posted by srboisvert at 8:50 AM on September 19, 2013 [10 favorites]


Also, I could probably hate on street poets, because I've had wayyyy too much bad poetry lobbed my way, but I'd probably just say no thanks, with a smile I consider condescending, but probably just makes me look dim.

Writing stories for people? Sure. Easier to avoid than bad street music. Typewriters are beautiful technology, and you don't need a printer. That works. He's getting great writing practice, and the thing that makes somebody a writer is - writing. So carry on, not that you need my permission. I feel bad for his gf. Dude, breaking up by phone? Better than by text, but you need to do better than that.
posted by theora55 at 8:51 AM on September 19, 2013


(And! The show manages to do all that without implying that mainstream fashion is for shallow assholes! Because the comparison goes both ways, and part of the lesson is "Those fashionably dressed people are basically just nerds with an all-consuming hobby. Really the important thing is just to find something to be enthusiastic about.")
posted by Now there are two. There are two _______. at 8:51 AM on September 19, 2013


I think all of this judging people who are judging people is pretty judgmental.
posted by entropicamericana at 8:51 AM on September 19, 2013 [3 favorites]


These are thirteen dollars (plus shipping/handling) with lenses, btw. In case any single moms are looking for black plastic framed glasses in this thread, check out that link! Keywords cheap hip glasses black cool sexy fashion
posted by Greg Nog at 8:52 AM on September 19, 2013 [4 favorites]


I judge you for thinking that.
posted by elizardbits at 8:52 AM on September 19, 2013 [2 favorites]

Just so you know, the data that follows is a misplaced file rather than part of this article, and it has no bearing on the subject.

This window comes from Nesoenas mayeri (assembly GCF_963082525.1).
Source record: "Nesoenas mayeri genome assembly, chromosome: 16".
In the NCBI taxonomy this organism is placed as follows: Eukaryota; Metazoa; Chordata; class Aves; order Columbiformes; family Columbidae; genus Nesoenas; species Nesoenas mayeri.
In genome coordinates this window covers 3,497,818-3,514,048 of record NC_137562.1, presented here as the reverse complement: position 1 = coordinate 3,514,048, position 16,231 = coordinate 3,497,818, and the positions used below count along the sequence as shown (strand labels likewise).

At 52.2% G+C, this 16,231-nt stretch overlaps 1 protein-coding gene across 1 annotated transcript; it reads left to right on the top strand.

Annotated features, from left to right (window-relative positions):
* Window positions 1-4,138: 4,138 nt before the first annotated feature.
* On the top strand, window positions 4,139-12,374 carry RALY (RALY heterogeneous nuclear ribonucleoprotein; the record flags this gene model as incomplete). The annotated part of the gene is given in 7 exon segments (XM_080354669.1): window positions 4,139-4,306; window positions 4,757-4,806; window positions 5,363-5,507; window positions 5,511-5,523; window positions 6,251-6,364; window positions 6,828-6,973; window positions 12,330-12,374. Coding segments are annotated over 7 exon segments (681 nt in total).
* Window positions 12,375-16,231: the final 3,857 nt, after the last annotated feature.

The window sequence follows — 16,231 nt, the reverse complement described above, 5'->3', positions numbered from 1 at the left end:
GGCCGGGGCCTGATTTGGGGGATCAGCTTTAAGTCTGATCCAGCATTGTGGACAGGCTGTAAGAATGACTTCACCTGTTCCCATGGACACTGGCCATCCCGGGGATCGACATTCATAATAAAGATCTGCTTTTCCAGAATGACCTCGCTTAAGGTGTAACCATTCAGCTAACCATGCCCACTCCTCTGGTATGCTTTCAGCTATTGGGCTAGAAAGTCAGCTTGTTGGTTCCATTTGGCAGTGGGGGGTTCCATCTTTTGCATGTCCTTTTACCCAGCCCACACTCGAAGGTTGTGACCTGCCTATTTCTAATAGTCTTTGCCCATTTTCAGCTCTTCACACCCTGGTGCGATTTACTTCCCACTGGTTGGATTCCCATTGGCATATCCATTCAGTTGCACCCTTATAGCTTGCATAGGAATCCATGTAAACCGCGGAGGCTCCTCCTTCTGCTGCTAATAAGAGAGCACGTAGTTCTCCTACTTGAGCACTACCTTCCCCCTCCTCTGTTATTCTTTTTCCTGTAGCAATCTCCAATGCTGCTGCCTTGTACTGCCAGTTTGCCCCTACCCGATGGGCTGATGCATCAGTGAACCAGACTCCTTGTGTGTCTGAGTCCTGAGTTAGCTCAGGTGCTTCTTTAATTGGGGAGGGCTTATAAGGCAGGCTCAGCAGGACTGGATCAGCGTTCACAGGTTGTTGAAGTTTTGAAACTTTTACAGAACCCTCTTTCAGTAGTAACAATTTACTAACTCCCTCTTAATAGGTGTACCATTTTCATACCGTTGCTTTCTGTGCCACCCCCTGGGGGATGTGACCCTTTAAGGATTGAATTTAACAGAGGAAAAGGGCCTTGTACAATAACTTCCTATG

Whatever it is you imagine his crime is, what you're doing here is 100x worse.

I'm not accusing the writer of any crime, am I? I've said that I'm entirely sympathetic to the concerns around the Internet nastisness, but I found the article to make that harder.

It's all good, he's free to be what he wants. But the conclusion read to me as saying that his culture is truer, or more authentic than others. That people like him are "radically sincere" and all that.

Which, to me sounds like a claim of superiority. And I don't think anyone is calling him a hipster because of his sincerity. He's being called that because he (as he begrudgingly admits), he acts and dresses the part.
posted by graphnerd at 8:52 AM on September 19, 2013 [2 favorites]


The wanting attention to prove he was not wanting attention part.
posted by cavalier at 8:52 AM on September 19, 2013


Did I not just get done saying a specific example doesn't work as a negation? Also: Your mom CAME UP IN THE ART SCENE. So yeah, maybe it came a little easier to her?
posted by Eideteker at 8:53 AM on September 19, 2013


If only this guy had also been wearing an AR-57 I think we could finally break this website's comment/minute record.
posted by Potomac Avenue at 8:53 AM on September 19, 2013 [6 favorites]


Exactly!
posted by cavalier at 8:53 AM on September 19, 2013


But no, I don't trust people who put too much effort into their appearance.

Pray tell, what is the maximum amount of effort one can put into their appearance and still remain trustworthy? I wear a good bra and lipstick some days; suspect?
posted by KathrynT at 8:53 AM on September 19, 2013 [21 favorites]


I saw a dude wearing a shirt cut like a Hawaiian shirt, but slim and form-fitting. It was totally black and had spread-out (like 6-8" apart) palm trees on it in full color.

I have this shirt but the palm trees are white. I like it.
posted by dobbs at 8:54 AM on September 19, 2013 [1 favorite]


Fucking SOVIETS and their fucking SEXY ART SCENES
posted by Greg Nog at 8:54 AM on September 19, 2013 [13 favorites]